Wall frescoes

Also cre­at­ed by C. D. Asam, albeit some­what lat­er (c. 1735), fur­ther wall paint­ings adorn the two cen­tral side bays: On thenorth side, the paint­ings brack­et the mar­ble pul­pit made by J. J. Kürschn­er in 1732, form­ing a coher­ent the­mat­ic com­po­si­tion: The pulpit’s sound­ing board is crowned by an impos­ing stuc­co stat­ue of the order’s founder, St. Bene­dict, admon­ish­ing the lis­ten­ers to be atten­tive to his words. On the left side of the pul­pit, those who heed his words (or those of the preach­er in the pul­pit) fol­low the path of virtue to Heav­en­ly Jerusalem, for­ti­fied by the grace of the Gospel which has been unlocked for them by the ser­mon. The suc­cess­ful con­ver­sion of those who had at first despised the word of God by St. Bene­dict and his order is depict­ed to the right of the pulpit.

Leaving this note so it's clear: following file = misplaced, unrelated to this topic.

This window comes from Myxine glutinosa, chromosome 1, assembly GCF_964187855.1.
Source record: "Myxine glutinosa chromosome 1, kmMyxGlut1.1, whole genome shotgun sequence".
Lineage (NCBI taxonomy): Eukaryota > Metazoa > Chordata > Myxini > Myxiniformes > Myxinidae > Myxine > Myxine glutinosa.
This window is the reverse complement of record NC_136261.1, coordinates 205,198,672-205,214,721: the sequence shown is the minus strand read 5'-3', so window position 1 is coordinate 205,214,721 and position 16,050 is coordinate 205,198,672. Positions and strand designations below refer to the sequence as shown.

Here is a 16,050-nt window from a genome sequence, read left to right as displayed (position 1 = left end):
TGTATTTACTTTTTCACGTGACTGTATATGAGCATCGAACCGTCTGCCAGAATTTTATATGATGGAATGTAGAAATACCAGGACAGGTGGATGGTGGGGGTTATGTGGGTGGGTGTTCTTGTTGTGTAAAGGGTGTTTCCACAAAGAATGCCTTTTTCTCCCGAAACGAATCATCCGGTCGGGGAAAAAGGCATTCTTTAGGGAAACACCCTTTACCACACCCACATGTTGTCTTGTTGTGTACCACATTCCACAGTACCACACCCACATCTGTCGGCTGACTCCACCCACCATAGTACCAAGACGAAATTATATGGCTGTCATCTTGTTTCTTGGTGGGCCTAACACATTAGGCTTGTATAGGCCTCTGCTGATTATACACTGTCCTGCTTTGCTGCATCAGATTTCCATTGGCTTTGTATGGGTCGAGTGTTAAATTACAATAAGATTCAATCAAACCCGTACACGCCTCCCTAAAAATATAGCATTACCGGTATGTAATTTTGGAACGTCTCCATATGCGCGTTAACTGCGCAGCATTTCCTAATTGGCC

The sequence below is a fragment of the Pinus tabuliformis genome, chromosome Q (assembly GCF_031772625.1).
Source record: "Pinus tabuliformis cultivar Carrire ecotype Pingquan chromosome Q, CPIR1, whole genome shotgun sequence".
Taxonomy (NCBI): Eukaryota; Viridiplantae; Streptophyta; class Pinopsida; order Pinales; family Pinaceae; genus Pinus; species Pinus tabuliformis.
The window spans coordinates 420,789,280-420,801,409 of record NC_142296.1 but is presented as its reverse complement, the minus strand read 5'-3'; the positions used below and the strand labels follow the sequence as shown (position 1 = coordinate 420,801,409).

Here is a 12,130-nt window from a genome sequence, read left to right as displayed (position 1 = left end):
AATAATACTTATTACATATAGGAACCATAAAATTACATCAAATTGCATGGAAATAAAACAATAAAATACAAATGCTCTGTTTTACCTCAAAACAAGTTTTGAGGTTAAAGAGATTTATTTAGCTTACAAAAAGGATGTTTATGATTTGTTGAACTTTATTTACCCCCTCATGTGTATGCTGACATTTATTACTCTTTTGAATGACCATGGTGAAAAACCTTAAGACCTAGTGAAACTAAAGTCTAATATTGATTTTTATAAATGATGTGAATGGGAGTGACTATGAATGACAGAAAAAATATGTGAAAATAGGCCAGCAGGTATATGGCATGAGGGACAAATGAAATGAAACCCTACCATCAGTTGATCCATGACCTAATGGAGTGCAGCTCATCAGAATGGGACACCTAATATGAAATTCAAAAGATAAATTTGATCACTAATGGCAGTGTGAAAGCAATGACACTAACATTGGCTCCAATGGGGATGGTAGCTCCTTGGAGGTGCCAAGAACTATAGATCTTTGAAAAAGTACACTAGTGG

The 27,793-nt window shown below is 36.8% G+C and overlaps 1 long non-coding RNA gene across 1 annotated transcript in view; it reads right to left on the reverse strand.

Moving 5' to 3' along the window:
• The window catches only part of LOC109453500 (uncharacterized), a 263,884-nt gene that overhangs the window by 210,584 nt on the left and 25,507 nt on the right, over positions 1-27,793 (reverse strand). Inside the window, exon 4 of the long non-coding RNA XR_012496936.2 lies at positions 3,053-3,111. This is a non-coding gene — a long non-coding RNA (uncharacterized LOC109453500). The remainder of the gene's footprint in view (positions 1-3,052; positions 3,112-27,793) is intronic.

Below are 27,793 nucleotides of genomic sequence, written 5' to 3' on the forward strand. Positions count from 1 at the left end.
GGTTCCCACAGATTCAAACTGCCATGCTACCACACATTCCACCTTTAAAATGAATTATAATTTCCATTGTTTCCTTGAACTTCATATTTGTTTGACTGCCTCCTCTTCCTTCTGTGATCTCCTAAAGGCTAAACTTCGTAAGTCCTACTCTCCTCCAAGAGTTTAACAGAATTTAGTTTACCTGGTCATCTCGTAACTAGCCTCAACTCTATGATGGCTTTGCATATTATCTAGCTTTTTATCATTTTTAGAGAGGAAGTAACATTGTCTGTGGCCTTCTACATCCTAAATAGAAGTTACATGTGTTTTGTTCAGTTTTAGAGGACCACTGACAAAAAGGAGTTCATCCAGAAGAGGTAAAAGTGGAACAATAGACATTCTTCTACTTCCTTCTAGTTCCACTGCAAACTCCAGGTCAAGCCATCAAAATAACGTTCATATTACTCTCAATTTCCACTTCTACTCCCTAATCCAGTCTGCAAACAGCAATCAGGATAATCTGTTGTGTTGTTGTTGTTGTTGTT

The paint­ing in the south­ern bay, which suf­fered ear­ly in its his­to­ry from ris­ing damp, doc­u­ments the glob­al mis­sion of the Bene­dictines for the King­dom of God and the sal­va­tion of humankind. The his­tor­i­cal exam­ple which it depicts is Colum­bus’ sec­ond arrival in Amer­i­ca in 1493 with twelve Bene­dic­tine monks on board of the “San­ta Maria”. That this stal­wart ves­sel, which mas­tered all per­ils and hard­ships, is also meant to sym­bol­ize the Church is appar­ent from the sculpt­ed rocks on either side of Kürschner’s marble